8. #8
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    The correct amount of pressure and release are very subtle variations of distance and body position. It's something I don't think I would want to try to explain in words and probably not something that someone can explain to you and then expect to be able to go out and do it. It's something that has to be learned with practice. Fortunately, you won't mess the horse up unless you start chasing it around. He's waiting for you to get it right to give the right response. The least amount of movement and effort that it requires from you and gets the right answer is the right amount.

    It's funny how it almost looks like magic to some people. I have a friend that sells cows once a year. They sell the young bulls and old cows, and keep the cows to increase the herd size. The people that he usually gets to load them get all worked up, chase the cows around in the pen, beat on them, and generally both people and cows get all worked up.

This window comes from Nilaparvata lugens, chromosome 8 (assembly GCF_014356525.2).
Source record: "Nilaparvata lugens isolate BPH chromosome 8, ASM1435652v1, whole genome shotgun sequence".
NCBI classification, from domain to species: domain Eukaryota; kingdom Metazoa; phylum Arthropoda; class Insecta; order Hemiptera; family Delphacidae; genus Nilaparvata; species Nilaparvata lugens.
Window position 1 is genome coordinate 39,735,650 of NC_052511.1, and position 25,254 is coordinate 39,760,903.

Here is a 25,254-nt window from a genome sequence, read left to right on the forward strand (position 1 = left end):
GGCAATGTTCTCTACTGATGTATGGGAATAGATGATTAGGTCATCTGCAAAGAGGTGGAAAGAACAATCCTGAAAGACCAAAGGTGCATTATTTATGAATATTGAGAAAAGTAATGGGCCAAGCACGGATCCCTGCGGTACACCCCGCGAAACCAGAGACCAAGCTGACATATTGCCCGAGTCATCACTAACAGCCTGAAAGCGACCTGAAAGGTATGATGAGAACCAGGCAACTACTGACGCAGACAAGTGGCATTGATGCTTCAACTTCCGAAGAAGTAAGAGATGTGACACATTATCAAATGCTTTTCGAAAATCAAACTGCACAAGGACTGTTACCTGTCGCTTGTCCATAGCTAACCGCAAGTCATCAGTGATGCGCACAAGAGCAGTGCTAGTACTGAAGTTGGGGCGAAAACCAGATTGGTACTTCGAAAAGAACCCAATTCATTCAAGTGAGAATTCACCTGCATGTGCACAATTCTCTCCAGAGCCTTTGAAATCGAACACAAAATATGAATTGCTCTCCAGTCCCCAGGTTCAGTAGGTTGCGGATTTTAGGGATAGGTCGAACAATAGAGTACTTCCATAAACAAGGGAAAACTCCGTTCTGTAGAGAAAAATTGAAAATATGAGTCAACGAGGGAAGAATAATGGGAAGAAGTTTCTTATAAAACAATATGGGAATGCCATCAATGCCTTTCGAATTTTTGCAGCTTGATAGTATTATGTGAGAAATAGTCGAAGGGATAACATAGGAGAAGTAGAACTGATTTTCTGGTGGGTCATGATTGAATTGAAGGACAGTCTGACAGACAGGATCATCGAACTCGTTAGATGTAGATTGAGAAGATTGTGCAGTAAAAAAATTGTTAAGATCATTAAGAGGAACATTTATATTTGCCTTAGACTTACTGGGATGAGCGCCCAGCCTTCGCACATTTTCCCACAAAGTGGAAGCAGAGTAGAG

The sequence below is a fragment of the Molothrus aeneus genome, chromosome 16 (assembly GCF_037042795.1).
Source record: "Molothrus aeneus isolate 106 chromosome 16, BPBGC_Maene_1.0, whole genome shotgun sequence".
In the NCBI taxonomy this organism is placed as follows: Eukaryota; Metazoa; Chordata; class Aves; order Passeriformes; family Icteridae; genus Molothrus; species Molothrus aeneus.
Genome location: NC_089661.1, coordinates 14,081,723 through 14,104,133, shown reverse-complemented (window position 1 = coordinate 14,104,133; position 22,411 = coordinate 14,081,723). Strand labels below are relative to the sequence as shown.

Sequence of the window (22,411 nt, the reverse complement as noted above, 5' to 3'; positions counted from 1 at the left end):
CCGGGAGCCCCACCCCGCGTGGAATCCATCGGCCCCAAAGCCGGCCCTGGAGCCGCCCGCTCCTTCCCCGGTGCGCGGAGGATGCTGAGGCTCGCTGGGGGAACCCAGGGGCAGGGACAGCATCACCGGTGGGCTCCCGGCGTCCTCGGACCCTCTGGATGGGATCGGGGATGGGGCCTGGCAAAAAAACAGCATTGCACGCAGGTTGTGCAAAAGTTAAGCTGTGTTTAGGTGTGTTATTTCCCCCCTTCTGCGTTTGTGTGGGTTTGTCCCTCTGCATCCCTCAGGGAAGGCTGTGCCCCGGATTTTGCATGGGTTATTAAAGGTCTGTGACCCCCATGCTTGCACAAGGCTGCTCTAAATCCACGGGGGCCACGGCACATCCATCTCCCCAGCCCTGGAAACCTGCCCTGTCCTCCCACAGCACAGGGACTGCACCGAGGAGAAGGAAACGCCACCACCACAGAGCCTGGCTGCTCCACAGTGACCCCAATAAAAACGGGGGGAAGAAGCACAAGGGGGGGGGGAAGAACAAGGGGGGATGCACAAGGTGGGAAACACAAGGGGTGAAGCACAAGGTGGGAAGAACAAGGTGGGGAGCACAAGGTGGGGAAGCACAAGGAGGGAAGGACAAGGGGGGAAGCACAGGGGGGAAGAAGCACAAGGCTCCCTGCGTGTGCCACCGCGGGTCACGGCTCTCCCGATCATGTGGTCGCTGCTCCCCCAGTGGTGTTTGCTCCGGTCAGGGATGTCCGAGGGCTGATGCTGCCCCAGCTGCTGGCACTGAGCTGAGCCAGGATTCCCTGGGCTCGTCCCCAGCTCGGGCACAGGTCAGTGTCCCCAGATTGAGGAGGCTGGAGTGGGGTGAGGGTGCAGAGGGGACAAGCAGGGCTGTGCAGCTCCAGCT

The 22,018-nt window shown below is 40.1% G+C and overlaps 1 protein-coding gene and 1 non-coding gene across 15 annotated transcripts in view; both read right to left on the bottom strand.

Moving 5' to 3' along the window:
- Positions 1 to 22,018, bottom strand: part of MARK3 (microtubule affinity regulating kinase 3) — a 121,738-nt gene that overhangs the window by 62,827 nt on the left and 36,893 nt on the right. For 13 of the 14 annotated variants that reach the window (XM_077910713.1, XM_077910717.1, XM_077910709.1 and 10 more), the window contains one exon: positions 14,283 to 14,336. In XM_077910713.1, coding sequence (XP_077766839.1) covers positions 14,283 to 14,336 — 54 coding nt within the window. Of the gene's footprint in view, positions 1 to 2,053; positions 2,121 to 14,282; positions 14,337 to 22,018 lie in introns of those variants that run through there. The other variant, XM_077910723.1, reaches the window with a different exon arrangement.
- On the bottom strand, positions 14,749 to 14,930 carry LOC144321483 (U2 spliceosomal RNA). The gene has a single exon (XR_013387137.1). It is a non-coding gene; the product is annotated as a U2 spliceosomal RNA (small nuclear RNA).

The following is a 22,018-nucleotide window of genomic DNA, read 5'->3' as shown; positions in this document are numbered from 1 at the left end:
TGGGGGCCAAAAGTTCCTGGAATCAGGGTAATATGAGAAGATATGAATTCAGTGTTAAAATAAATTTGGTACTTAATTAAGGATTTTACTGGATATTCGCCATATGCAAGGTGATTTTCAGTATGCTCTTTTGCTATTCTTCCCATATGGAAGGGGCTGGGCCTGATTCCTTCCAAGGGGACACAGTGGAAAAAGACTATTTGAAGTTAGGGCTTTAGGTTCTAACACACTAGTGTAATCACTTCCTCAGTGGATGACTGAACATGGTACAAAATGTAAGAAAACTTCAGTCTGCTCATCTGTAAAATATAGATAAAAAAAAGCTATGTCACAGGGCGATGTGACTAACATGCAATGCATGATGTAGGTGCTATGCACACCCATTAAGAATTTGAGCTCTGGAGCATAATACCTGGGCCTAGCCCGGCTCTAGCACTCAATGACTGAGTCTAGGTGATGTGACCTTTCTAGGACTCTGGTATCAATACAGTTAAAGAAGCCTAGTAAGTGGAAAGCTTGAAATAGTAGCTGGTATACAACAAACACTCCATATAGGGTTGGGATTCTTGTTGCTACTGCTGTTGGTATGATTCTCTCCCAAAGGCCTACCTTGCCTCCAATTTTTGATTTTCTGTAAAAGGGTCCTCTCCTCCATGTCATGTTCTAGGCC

One year out of desperation, I got in the pen with the cows by myself after they just weren't getting them sorted out. I had always just pulled them to market for my friend. I got the herd walking in a slow circle, put one guy on the gate to open it in, when I wanted one to go to the next pen toward the loading chute. I'd put very subtle pressure on the one cow I wanted through the gate to get him to stop, signal the guy to open the gate-just enough to let the one young bull through, get the cow to step forward through the gate, and so on through the herd. No one got hurt and no cow got worked up. The same sort of subtle pressure and release is used in the round pen with a horse. All the guys hanging over the fence thought I was a magician.